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This volume presents case studies of U.S. and Russian peacekeeping and peacemaking operations since the end of the Cold War. The chapters are authored by U.S. and Russian policymakers and/or policy analysts who were neither direct participants in, nor first-hand observers of, the events they describe. Drawing on the evidence presented in the case studies, a concluding chapter compares the political and institutional arrangements and procedures through which the two countries decide whether or not to engage in peacekeeping and peacemaking operations and assesses the implications of the key similarities and differences for combined operations in the future.

Table of Contents

  • Preface HTML

  • Introduction HTML

  • Section One

    Russian Cases

  • Chapter 1

    Ossetia-Ingushetia HTML

    Alan Ch. Kasaev

  • Chapter 2

    Chechnya HTML

    Emil A. Payin and Arkady A. Popov

  • Chapter 3

    Tadjikistan HTML

    Arkady Yu. Dubnov

  • Chapter 4

    Trans-Dniestria HTML

    Irina F. Selivanova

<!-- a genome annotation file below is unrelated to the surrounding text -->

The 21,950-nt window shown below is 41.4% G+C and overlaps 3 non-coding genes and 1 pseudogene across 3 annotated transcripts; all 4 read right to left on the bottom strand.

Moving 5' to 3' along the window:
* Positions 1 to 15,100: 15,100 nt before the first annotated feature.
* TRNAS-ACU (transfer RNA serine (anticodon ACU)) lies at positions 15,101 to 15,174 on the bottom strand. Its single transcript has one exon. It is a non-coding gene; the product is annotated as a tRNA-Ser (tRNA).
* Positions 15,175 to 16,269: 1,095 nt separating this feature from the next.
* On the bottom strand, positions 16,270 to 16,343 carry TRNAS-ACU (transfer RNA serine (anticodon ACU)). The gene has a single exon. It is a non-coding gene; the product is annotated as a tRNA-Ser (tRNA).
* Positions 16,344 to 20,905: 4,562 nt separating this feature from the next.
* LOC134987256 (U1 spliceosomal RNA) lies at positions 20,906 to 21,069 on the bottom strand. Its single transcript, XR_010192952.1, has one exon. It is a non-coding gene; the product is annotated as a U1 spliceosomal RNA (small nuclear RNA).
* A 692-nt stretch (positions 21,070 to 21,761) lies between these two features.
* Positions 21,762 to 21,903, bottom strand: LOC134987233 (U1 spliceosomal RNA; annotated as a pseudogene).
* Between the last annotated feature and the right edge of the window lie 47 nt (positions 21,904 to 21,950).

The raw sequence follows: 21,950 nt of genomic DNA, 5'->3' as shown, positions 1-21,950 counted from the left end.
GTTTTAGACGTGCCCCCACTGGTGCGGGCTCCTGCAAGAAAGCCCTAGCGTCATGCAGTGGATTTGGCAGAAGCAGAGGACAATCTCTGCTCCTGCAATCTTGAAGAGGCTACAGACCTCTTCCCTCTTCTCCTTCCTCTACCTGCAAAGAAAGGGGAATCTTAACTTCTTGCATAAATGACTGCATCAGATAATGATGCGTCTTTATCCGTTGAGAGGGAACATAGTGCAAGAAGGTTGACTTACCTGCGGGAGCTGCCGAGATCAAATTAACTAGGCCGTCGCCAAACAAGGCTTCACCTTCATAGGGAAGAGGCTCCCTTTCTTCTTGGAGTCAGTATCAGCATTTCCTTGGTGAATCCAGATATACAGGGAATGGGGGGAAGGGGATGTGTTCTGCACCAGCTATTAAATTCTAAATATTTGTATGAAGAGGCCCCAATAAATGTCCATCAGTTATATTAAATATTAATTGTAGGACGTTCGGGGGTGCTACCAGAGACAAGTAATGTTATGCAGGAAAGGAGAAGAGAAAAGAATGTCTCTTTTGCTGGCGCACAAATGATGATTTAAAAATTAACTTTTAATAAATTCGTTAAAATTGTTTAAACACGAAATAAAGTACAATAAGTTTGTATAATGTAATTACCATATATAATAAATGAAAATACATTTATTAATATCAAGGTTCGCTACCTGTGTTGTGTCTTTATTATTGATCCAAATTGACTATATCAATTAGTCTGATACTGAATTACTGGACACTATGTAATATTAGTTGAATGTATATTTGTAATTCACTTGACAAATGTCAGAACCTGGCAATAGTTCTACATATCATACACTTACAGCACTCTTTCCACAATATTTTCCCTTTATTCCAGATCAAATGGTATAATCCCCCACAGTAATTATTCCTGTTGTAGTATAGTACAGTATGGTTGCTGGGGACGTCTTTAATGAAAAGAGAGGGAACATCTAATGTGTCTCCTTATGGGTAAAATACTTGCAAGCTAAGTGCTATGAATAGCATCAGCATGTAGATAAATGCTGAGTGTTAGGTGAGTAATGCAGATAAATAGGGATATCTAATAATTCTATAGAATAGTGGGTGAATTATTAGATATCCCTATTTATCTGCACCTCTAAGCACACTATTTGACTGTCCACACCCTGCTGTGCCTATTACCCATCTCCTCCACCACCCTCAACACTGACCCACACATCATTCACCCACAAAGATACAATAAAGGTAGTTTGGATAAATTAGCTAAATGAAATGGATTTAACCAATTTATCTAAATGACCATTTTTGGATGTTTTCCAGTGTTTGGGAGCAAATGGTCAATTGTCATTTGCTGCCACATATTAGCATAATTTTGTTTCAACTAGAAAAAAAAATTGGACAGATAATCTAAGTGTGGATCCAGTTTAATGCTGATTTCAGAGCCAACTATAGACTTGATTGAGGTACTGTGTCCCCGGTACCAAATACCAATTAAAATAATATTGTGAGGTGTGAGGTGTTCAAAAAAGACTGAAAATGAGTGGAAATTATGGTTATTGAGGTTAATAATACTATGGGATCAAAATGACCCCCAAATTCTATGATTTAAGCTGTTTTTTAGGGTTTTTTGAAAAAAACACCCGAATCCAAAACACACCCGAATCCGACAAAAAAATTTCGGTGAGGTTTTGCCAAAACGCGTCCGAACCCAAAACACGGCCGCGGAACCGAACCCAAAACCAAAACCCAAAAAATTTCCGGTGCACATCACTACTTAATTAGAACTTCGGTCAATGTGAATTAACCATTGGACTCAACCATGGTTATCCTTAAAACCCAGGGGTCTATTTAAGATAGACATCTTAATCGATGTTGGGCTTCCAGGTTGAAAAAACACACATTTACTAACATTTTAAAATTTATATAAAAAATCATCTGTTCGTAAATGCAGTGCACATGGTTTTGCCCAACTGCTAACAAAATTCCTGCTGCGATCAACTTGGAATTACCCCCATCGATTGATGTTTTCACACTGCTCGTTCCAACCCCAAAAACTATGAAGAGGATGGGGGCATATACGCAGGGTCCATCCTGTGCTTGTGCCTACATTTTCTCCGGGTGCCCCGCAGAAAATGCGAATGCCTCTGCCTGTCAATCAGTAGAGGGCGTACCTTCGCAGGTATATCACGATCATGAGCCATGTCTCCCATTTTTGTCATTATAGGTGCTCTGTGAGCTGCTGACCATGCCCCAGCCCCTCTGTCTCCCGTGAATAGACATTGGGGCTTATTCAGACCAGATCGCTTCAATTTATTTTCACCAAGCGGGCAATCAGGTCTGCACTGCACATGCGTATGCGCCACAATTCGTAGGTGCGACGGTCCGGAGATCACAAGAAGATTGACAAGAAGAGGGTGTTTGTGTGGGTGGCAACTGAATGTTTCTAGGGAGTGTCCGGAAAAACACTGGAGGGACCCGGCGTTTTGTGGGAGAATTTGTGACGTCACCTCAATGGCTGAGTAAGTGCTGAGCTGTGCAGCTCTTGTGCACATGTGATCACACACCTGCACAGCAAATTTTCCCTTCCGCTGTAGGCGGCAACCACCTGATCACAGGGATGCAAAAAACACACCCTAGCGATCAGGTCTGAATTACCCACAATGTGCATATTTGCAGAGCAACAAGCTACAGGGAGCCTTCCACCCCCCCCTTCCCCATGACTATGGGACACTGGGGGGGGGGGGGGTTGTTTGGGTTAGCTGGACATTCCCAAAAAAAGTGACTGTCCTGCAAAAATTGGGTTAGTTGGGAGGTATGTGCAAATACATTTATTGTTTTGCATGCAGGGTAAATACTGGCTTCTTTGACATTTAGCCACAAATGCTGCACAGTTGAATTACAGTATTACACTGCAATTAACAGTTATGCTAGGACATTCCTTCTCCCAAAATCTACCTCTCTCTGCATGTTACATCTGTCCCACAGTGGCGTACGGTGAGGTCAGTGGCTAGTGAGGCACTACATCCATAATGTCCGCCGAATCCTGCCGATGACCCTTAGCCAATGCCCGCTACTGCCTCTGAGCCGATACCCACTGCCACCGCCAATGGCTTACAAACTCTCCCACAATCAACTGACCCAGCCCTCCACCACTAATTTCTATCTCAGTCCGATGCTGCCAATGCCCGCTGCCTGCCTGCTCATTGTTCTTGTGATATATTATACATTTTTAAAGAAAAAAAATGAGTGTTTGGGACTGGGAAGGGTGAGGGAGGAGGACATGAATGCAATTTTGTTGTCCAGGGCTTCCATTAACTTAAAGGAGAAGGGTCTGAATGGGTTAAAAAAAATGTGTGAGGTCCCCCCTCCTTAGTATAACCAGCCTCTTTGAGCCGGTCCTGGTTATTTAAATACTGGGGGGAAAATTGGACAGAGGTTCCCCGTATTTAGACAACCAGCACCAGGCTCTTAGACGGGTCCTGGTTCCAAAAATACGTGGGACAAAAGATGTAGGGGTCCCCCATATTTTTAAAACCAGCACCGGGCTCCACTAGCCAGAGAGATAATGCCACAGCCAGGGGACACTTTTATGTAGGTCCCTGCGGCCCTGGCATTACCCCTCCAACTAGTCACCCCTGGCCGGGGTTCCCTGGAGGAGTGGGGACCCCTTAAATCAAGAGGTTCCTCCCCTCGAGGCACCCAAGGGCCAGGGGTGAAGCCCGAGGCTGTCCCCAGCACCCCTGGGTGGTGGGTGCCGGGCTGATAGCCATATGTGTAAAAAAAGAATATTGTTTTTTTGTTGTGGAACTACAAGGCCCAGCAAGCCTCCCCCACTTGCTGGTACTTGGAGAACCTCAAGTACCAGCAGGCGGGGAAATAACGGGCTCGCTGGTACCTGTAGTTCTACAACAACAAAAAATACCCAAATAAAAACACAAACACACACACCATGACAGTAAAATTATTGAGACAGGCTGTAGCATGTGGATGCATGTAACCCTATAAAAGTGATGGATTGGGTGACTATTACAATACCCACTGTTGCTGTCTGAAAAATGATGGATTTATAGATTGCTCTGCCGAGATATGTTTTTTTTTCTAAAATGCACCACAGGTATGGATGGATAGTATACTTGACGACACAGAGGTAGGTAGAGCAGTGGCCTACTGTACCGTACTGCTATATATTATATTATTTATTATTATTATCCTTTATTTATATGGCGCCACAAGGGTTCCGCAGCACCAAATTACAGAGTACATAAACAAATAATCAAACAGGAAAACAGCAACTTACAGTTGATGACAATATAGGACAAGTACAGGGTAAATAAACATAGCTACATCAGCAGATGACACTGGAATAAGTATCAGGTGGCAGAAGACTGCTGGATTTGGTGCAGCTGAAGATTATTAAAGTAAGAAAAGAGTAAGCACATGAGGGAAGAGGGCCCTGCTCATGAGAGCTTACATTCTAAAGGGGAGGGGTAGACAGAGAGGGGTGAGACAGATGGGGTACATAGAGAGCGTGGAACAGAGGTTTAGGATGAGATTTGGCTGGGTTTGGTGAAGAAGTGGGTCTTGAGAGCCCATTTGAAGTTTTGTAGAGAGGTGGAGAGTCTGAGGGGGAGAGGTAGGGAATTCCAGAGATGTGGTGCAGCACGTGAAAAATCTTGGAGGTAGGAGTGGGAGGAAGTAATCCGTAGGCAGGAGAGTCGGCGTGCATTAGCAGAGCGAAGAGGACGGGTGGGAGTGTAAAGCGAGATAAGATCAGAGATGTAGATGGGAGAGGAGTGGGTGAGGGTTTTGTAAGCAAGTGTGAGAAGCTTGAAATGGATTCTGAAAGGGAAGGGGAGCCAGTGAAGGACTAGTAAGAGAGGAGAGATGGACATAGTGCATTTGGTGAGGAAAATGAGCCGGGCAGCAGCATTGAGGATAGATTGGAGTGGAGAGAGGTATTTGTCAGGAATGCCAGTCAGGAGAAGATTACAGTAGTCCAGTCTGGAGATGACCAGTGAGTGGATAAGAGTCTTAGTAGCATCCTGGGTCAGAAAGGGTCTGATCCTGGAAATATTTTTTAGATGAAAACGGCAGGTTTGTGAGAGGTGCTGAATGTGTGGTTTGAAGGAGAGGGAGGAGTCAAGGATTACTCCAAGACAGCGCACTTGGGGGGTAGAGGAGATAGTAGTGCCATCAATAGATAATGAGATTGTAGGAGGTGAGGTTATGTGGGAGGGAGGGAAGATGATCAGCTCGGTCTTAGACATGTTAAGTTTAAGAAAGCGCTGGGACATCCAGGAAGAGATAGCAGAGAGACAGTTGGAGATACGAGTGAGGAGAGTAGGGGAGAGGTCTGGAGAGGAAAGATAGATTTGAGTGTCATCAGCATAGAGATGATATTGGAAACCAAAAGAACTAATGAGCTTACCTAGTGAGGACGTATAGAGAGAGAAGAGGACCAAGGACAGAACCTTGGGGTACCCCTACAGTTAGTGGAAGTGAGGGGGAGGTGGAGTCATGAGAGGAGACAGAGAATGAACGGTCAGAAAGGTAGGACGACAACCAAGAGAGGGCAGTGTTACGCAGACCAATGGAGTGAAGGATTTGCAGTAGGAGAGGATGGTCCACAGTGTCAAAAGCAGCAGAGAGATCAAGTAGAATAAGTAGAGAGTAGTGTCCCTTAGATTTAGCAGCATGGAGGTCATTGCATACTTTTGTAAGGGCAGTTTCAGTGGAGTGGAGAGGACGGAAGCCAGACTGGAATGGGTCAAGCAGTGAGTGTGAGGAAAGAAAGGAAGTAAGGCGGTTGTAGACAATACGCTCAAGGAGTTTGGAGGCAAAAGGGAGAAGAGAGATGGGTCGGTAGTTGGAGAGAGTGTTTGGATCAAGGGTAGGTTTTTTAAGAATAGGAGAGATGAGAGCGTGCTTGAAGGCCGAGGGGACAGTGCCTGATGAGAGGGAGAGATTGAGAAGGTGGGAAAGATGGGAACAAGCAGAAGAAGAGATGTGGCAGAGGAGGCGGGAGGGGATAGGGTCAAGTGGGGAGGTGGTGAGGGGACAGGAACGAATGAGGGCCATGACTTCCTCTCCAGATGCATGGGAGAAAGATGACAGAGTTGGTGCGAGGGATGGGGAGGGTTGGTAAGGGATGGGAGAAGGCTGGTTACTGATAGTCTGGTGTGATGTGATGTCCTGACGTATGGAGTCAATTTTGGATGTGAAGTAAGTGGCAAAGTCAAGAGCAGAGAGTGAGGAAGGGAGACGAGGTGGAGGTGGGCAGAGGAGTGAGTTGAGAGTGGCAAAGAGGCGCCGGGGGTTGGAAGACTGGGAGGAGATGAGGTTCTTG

• Chapter 5

    Georgia-Abkhazia HTML

    Evgeny M. Kozhokin

  • Section Two

    U.S. Cases

  • Chapter 6

    Lebanon: 1982-1984 HTML

    John H. Kelly

  • Chapter 7

    Africa In the 1990s HTML

    Walter H. Kansteiner

  • Chapter 8

    The Caribbean Basin HTML

    Robert A. Pastor

  • Chapter 9

    Panama and Haiti HTML

    Richard L. Millet

  • Chapter 10

    Intervention Decisionmaking in the Bush Administration HTML

    Arnold Kanter

  • Chapter 11

    Yugoslavia: 1989-1996 HTML

    Warren Zimmermann

  • Header


  • Chapter 12

    Russian and American Intervention Policy in Comparative Perspective HTML

    Jeremy R. Azrael, Benjamin S. Lambeth, Emil A. Payin, and Arkady A. Popov

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